"Never!" shouted a bandit before Dan could even open his mouth to reply. This man's most prominent (but definitely not the least appealing) feature was a scar stretching from the side of his mouth to his ear — he was called by the others as Dogface, for obvious reasons. "A liar and a thief! She can't kidnap the prince, not in a thousand years!"
"Yeah, well, in a thousand years I'll be dead," I told him. "Best I do it now, when I'm young and lithe."
"She has a point," a lanky bandit, who was known primarily as Bob for reasons unknown, said.
"My problem," said Dan above the mild racket that was beginning to ensue, "is not if she could do it. I know her type and I don't doubt it. My problem is whether or not we can trust her."
"Hey, I'm standing right here," I said irritably. I would have waved my arms had I not been restricted by Shade and his stupid sword. "You don't have to talk about me like I'm not within hearing range, sheesh!"
Dan looked up at the sky, as if telling some greater being, This is my life. He didn't seem like the religious type, though, so I will leave it "as if".
"Your answer," I continued, "is no. You have no reason to trust me and I have no reason to trust you. So, by this agreement of mutual distrust, we should have sound basis that we do not trust each other and therefore have no ground against the other. Am I making sense?"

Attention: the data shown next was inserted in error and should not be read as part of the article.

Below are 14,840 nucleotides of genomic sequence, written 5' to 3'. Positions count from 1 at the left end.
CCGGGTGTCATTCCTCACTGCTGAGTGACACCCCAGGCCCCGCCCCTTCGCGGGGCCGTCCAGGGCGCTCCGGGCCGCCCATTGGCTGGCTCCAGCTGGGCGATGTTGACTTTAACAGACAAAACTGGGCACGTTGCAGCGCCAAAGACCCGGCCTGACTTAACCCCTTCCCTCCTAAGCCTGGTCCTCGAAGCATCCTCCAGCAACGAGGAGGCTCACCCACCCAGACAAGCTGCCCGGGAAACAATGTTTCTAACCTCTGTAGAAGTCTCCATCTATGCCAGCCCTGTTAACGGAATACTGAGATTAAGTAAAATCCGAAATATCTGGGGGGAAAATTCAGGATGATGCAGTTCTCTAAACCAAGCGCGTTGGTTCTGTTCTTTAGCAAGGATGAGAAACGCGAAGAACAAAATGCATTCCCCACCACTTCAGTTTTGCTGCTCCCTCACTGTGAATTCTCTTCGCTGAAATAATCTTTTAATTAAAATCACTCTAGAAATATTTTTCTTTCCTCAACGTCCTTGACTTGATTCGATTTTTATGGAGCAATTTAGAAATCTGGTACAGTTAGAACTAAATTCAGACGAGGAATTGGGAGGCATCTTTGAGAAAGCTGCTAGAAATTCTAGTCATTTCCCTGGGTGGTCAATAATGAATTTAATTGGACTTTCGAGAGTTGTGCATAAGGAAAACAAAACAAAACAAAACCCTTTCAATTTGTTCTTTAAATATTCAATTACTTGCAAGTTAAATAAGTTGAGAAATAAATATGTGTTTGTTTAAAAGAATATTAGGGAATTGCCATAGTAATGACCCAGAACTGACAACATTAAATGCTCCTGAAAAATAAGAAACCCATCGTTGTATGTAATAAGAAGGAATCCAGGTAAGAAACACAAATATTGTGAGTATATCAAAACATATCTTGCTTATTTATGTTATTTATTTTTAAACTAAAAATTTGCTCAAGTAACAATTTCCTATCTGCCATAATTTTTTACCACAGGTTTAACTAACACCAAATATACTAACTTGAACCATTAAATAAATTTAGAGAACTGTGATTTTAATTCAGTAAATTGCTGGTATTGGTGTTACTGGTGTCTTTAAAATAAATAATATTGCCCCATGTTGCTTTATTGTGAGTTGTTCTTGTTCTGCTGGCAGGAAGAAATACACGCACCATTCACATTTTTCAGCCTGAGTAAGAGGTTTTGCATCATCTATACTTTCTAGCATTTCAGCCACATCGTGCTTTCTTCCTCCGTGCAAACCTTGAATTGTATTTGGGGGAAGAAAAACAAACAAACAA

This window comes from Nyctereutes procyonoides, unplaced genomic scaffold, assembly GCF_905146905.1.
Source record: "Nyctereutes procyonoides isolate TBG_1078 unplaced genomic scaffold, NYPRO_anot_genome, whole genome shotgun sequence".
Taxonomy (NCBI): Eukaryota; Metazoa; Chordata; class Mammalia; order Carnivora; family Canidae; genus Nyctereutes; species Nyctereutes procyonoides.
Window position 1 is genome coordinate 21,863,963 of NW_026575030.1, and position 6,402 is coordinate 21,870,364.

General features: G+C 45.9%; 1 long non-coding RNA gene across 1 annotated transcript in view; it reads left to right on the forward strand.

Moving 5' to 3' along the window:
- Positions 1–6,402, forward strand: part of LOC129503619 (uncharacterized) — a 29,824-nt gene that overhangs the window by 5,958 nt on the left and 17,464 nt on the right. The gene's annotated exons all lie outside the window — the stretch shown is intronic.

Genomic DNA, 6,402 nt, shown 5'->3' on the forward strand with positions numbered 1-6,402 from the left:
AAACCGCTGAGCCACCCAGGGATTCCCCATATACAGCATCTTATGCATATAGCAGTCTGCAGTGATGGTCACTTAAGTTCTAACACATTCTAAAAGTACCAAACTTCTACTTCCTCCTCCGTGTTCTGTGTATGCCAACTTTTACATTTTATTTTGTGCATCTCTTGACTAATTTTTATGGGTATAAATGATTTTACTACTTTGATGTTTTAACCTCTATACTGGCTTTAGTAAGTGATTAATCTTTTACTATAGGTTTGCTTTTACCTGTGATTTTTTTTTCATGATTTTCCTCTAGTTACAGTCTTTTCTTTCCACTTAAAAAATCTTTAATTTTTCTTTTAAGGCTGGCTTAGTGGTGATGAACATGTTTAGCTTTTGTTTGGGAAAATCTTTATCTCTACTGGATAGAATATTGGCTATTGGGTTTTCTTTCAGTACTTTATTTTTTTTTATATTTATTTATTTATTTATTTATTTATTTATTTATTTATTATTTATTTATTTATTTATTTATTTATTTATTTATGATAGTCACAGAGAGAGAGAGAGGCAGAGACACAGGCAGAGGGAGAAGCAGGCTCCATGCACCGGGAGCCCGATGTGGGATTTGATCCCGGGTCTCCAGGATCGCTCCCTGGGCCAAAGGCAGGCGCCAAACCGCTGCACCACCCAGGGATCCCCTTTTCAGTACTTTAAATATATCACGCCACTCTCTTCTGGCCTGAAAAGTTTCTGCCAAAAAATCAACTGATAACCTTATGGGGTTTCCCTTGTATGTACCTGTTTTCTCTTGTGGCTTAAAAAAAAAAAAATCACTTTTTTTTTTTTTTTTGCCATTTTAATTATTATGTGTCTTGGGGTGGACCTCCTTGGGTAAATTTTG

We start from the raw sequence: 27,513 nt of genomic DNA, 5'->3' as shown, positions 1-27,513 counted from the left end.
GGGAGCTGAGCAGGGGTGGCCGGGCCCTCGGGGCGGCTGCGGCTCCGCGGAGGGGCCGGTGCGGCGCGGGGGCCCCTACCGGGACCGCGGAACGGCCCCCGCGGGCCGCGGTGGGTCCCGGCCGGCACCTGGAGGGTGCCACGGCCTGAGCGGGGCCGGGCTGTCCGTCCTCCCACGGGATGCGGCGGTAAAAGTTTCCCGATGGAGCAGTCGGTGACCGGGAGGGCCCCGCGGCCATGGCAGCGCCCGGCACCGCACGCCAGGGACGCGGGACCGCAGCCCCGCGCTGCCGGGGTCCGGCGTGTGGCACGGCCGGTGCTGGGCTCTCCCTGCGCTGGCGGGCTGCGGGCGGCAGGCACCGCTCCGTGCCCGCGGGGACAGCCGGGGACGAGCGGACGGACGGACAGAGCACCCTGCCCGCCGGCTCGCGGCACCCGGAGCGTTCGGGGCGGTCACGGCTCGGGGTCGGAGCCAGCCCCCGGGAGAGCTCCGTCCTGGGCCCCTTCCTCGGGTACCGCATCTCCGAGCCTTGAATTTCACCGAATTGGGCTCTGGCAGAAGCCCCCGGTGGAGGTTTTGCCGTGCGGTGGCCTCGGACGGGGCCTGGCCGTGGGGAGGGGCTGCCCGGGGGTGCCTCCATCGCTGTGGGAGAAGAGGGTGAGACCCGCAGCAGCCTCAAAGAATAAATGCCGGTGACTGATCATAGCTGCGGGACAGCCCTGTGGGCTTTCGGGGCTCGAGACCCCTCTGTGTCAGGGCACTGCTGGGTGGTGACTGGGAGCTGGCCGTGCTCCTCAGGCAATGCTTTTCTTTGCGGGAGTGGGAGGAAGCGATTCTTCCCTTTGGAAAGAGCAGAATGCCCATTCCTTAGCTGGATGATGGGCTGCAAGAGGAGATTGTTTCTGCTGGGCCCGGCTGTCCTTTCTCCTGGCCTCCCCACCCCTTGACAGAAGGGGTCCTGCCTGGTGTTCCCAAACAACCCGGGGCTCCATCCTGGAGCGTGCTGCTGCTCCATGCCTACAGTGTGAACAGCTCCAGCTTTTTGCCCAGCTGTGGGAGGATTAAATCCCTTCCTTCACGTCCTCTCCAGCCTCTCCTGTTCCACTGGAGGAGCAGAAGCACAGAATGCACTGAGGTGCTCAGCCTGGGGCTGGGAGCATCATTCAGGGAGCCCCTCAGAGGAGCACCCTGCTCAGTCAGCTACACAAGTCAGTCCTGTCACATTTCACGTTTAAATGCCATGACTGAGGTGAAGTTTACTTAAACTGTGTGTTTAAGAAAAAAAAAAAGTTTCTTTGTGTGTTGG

"Not really," replied Bob.
"I understand," said Dan in a low voice. "I…don't know how your logic makes sense, but I think it's worth a try. All right, I agree."
This raised protesting voices throughout the camp until Dan raised his hand. They all went silent. "Now," he said, "we have less than a day's travel until we reach the princess academy, and that's if we're fast. I say we let the thief go when we're about three hours away, so that we're far from the danger. But — " he raised his hands again to quell the protests that were already rising " — I am not a fool. I will not let her go alone. Shade, I would like you to accompany the thief and keep her from running off before her job is finished."
Shade's grip on my shoulder had loosened and the space between the sword and my throat had widened, but at this I felt the subtle stiffening of his hands. "Yes, sir." The words sounded almost forced.
This fielded even more protests, but like clockwork, Dan's hand flew up again and silenced them all. "Good," he said. "And, since you've done a wonderful job guarding the thief so far, I would like you to guard her tonight."
Even Shade couldn't hide the sigh that slipped from his lips. I didn't feel like hiding it so I turned it into a full-blown moan.
"I'm blaming you," I told Shade, more to annoy him than anything else.
The sword blade was removed from my neck and slid back into its sheath, and Shade spun me around. I did not have to look up very far, but when I did, I met his gaze and found myself trapped in the depths of his pitch black eyes.
"Just remember, thief," he said coolly, "you were the one to strike first."
And so my name, to the bandit group and for the duration of my time working for them, became Thief.